a drained and vented air space not less than 10 mm deep (3/8″) behind the cladding, over the full height of the wall.

Industry involvement and further considerations
The importance of all-wall drainage mat technology is increasingly being seen in the industry. Organizations, such as the Building Enclosure Moisture Management Institute (BEMMI) have worked with stakeholders to establish minimum requirements for engineered rainscreen materials. BEMMI was recently awarded ASTM E2925-14, Manufactured Polymeric Drainage and Ventilation Materials Used to Provide a Rainscreen Function.

Other organizations are acknowledging the need for all-wall drainage mats as well because these mats are not just beneficial in cavity wall applications. Stucco and manufactured stone applications are seeing the value of a drained cavity created by these all-wall drainage mats. In Section 2510.6 of the 2015 International Building Code (IBC), it speaks of designing stucco applications with a non-water-absorbing layer or designed drainage space (Figure 7).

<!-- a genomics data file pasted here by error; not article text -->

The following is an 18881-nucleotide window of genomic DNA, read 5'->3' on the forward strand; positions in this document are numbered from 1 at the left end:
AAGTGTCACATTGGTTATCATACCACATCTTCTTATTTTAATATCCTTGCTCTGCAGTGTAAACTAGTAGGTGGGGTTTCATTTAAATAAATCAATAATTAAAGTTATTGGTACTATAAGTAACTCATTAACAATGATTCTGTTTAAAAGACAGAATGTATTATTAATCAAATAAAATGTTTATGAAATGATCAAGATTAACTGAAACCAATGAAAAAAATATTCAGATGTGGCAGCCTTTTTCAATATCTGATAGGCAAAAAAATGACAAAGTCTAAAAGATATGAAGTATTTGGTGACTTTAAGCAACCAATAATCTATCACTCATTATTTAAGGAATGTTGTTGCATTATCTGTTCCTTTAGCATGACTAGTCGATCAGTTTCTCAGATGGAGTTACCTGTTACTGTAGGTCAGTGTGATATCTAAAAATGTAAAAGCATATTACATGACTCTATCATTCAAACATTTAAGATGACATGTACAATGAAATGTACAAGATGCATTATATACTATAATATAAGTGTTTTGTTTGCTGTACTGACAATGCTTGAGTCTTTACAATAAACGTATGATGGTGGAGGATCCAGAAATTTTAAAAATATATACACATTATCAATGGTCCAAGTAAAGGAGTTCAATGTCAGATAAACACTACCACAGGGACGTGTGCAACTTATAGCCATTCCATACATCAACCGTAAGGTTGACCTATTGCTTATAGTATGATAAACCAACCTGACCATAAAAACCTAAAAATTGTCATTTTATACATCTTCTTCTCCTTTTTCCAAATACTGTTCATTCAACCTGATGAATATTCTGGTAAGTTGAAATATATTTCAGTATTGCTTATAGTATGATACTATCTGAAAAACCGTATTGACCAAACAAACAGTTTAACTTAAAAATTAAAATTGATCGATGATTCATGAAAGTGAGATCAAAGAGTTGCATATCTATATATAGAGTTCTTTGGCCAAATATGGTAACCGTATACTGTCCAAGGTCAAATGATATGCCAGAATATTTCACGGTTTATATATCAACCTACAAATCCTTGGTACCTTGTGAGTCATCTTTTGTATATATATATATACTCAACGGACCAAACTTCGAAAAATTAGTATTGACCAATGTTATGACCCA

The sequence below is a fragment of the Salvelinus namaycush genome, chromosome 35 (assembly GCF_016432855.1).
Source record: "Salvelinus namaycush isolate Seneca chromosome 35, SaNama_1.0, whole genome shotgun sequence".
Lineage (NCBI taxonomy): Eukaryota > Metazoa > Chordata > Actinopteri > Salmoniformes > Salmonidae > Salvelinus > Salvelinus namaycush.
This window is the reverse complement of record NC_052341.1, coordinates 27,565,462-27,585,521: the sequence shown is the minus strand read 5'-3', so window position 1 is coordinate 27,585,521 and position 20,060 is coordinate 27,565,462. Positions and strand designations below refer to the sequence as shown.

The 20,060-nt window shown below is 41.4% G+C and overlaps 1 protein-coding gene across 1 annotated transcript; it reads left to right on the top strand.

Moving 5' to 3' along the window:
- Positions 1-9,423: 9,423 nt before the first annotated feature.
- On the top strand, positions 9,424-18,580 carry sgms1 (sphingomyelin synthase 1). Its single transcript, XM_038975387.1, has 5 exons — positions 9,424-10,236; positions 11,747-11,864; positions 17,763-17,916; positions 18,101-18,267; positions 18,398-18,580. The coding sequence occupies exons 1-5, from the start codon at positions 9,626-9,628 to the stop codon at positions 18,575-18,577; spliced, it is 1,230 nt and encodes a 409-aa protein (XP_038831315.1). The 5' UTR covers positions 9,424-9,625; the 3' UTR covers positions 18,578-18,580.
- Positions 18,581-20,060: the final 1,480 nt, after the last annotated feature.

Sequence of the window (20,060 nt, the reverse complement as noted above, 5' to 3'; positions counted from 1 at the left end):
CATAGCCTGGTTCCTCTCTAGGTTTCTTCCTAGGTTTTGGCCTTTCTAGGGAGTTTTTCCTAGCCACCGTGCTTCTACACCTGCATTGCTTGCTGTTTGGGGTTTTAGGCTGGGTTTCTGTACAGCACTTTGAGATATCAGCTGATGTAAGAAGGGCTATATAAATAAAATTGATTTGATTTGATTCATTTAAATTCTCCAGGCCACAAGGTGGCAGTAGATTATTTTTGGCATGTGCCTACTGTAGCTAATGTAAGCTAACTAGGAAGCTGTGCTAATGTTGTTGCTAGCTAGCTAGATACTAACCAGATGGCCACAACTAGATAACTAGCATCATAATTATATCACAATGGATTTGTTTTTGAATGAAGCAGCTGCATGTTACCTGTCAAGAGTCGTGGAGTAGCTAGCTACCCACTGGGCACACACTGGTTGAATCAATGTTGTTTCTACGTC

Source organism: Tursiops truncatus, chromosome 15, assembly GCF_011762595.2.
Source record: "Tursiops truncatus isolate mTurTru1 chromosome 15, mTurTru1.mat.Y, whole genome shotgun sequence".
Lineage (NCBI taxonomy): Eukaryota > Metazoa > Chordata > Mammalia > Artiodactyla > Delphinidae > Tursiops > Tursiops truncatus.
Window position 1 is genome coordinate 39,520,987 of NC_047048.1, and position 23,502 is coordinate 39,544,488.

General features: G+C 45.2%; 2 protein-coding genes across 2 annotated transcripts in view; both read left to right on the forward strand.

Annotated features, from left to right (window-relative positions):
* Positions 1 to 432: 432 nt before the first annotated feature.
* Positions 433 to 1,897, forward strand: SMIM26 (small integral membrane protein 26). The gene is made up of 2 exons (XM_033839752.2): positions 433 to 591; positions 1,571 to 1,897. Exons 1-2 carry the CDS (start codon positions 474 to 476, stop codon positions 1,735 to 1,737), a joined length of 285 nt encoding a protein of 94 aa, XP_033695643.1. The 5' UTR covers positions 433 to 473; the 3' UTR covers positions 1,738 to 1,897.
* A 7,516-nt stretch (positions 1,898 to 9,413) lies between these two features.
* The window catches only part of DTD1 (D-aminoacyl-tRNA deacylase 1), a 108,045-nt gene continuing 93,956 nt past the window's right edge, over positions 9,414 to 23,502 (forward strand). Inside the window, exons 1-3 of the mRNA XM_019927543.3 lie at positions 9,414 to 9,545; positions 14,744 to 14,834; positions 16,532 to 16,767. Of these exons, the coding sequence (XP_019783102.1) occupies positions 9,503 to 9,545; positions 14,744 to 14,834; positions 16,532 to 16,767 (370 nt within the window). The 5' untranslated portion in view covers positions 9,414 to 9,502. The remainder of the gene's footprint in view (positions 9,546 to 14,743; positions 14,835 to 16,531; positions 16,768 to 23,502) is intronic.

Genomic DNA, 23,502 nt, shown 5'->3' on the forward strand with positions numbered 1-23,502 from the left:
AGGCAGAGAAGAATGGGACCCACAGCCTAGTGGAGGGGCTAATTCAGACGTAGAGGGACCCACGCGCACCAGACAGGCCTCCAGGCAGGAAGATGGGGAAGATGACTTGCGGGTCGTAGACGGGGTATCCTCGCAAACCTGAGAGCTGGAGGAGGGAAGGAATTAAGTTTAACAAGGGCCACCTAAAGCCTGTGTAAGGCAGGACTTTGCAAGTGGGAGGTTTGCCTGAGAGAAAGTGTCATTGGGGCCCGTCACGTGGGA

A few other points of consideration for specifying and using all-wall drainage mats include:

  • rainfall totals and frequency;
  • wetting and drying cycles;
  • wind and storm conditions;
  • freeze-thaw conditions;
  • temperature; and
  • humidity.

Many building professionals recommend use of all-wall drainage mats in geographic locations receiving 508 mm (20 in.) of rainfall or more a year. There is a strong push to make the use of all-wall drainage mats code in areas exceeding 1524 mm (60 in.) of annual rainfall. The industry is also seeing drainage mats become code on the state level in areas like Oregon (Figure 8).

Figure 7